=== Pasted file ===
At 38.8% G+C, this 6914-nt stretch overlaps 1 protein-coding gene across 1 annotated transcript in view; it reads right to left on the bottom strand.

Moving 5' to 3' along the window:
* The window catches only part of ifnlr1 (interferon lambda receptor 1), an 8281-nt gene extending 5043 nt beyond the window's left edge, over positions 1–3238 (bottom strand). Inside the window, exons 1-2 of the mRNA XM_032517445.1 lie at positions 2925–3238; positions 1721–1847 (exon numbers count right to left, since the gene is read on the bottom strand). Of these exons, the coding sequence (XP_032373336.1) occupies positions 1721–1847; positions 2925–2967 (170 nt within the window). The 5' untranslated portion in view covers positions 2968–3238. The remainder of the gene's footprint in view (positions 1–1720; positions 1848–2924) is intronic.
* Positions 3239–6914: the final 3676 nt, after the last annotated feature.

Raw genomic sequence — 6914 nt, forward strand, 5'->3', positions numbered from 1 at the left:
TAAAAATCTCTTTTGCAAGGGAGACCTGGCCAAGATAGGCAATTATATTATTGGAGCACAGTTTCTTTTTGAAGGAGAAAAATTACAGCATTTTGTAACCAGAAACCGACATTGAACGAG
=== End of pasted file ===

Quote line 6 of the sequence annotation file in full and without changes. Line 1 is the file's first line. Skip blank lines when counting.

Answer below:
TAAAAATCTCTTTTGCAAGGGAGACCTGGCCAAGATAGGCAATTATATTATTGGAGCACAGTTTCTTTTTGAAGGAGAAAAATTACAGCATTTTGTAACCAGAAACCGACATTGAACGAG